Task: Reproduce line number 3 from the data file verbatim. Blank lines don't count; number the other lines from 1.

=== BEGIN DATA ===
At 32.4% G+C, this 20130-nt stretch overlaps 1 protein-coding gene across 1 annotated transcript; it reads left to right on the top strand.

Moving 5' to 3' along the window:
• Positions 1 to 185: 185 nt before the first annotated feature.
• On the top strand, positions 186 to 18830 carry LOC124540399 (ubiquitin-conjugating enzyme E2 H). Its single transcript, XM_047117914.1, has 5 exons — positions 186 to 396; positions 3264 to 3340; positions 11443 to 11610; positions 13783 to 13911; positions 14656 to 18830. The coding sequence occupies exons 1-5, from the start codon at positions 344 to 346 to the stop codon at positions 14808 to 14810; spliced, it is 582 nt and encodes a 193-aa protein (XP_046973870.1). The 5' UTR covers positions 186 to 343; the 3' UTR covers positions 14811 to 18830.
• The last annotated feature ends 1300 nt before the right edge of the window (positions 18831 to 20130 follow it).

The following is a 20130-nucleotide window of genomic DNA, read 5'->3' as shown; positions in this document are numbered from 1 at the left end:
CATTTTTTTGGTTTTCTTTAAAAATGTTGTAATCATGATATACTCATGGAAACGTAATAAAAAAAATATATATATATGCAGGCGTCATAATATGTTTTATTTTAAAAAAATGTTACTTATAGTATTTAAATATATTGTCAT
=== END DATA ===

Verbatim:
• Positions 1 to 185: 185 nt before the first annotated feature.